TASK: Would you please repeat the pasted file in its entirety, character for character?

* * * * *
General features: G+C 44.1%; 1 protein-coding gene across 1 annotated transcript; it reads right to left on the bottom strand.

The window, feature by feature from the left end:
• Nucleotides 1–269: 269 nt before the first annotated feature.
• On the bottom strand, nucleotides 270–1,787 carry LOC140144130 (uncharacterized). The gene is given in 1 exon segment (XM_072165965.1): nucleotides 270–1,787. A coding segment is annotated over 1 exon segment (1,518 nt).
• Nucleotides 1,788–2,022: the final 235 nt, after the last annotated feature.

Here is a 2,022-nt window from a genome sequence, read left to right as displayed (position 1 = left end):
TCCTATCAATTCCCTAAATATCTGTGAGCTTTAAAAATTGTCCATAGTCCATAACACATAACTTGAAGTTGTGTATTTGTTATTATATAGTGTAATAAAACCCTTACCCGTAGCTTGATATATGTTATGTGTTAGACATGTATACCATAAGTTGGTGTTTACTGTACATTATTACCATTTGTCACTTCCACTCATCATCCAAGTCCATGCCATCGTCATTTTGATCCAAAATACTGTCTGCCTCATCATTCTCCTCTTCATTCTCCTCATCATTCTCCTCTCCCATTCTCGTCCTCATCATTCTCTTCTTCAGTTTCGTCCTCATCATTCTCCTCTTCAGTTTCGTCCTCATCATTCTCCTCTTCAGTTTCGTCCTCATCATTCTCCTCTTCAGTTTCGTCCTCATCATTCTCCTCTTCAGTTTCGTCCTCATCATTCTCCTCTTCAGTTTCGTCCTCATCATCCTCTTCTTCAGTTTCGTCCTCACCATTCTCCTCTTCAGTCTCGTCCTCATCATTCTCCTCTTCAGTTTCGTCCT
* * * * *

General features: G+C 44.1%; 1 protein-coding gene across 1 annotated transcript; it reads right to left on the bottom strand.

The window, feature by feature from the left end:
• Nucleotides 1–269: 269 nt before the first annotated feature.
• On the bottom strand, nucleotides 270–1,787 carry LOC140144130 (uncharacterized). The gene is given in 1 exon segment (XM_072165965.1): nucleotides 270–1,787. A coding segment is annotated over 1 exon segment (1,518 nt).
• Nucleotides 1,788–2,022: the final 235 nt, after the last annotated feature.

Here is a 2,022-nt window from a genome sequence, read left to right as displayed (position 1 = left end):
TCCTATCAATTCCCTAAATATCTGTGAGCTTTAAAAATTGTCCATAGTCCATAACACATAACTTGAAGTTGTGTATTTGTTATTATATAGTGTAATAAAACCCTTACCCGTAGCTTGATATATGTTATGTGTTAGACATGTATACCATAAGTTGGTGTTTACTGTACATTATTACCATTTGTCACTTCCACTCATCATCCAAGTCCATGCCATCGTCATTTTGATCCAAAATACTGTCTGCCTCATCATTCTCCTCTTCATTCTCCTCATCATTCTCCTCTCCCATTCTCGTCCTCATCATTCTCTTCTTCAGTTTCGTCCTCATCATTCTCCTCTTCAGTTTCGTCCTCATCATTCTCCTCTTCAGTTTCGTCCTCATCATTCTCCTCTTCAGTTTCGTCCTCATCATTCTCCTCTTCAGTTTCGTCCTCATCATTCTCCTCTTCAGTTTCGTCCTCATCATCCTCTTCTTCAGTTTCGTCCTCACCATTCTCCTCTTCAGTCTCGTCCTCATCATTCTCCTCTTCAGTTTCGTCCT